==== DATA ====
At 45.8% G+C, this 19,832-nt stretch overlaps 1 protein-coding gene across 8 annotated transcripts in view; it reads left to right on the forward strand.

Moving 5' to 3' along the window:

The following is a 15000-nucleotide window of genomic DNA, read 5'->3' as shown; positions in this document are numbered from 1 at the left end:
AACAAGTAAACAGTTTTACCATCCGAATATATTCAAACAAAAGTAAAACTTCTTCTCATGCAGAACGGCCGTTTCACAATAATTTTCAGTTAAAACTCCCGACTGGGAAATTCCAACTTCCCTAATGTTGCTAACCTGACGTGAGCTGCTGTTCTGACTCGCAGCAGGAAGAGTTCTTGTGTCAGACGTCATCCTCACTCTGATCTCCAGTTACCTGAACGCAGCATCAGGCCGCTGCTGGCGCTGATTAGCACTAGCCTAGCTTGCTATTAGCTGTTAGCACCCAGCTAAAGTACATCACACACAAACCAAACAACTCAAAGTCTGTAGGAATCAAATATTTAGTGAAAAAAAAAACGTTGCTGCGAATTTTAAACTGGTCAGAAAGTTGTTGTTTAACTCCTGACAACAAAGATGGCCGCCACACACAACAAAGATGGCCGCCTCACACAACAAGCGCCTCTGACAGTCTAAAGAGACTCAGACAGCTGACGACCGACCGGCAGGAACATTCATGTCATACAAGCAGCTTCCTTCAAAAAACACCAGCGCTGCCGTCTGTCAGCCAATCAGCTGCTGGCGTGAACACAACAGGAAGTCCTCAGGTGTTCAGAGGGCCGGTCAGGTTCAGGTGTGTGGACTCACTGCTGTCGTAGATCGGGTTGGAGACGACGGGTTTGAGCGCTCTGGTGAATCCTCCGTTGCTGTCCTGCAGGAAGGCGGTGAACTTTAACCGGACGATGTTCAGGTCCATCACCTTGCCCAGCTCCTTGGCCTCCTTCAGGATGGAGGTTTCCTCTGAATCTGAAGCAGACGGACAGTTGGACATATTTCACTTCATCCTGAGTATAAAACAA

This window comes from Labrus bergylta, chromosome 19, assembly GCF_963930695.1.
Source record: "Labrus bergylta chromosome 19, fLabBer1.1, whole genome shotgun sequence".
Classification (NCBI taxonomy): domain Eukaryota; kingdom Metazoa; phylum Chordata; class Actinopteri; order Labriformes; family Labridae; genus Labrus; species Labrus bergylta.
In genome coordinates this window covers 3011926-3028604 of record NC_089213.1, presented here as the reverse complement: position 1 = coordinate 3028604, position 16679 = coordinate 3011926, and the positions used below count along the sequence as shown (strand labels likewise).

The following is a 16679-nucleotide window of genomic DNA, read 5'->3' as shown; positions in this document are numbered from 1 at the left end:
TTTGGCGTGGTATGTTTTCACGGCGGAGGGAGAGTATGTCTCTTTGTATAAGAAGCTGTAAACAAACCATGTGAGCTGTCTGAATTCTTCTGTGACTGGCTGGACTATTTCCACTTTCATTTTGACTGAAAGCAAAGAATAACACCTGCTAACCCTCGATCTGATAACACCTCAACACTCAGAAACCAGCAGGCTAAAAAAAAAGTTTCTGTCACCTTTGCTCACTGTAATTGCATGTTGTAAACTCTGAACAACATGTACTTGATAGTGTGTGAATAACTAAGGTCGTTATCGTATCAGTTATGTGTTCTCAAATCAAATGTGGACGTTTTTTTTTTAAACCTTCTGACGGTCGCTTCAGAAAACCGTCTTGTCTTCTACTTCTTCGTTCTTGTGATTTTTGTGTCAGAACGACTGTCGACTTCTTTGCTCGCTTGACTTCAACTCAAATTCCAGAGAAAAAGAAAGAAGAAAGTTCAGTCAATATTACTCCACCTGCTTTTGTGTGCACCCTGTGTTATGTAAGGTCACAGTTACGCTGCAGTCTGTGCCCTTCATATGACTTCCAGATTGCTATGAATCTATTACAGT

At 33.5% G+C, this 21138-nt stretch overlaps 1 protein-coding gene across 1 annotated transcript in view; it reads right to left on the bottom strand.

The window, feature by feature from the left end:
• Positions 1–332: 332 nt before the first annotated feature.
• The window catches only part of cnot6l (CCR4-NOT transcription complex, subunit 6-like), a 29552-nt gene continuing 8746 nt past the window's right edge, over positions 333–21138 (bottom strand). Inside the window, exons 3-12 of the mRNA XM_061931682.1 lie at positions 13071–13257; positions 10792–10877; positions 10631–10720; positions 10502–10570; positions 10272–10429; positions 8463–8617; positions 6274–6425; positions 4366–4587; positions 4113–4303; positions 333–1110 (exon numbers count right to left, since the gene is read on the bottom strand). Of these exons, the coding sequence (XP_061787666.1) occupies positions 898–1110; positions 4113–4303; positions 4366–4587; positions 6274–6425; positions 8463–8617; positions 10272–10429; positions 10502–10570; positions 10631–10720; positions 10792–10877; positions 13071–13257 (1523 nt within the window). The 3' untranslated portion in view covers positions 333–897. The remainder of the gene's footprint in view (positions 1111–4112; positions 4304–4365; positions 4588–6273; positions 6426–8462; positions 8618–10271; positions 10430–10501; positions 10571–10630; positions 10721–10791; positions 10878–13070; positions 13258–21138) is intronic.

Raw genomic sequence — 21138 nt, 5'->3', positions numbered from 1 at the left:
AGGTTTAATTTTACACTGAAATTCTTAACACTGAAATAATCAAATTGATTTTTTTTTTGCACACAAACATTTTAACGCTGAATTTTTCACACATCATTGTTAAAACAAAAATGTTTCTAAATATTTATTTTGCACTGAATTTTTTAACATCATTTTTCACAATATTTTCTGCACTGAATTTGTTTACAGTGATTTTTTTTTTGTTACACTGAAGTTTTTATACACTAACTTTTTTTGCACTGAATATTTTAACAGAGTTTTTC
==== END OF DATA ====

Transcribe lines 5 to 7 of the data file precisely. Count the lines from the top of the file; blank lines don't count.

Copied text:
This window comes from Labrus bergylta, chromosome 19, assembly GCF_963930695.1.
Source record: "Labrus bergylta chromosome 19, fLabBer1.1, whole genome shotgun sequence".
Classification (NCBI taxonomy): domain Eukaryota; kingdom Metazoa; phylum Chordata; class Actinopteri; order Labriformes; family Labridae; genus Labrus; species Labrus bergylta.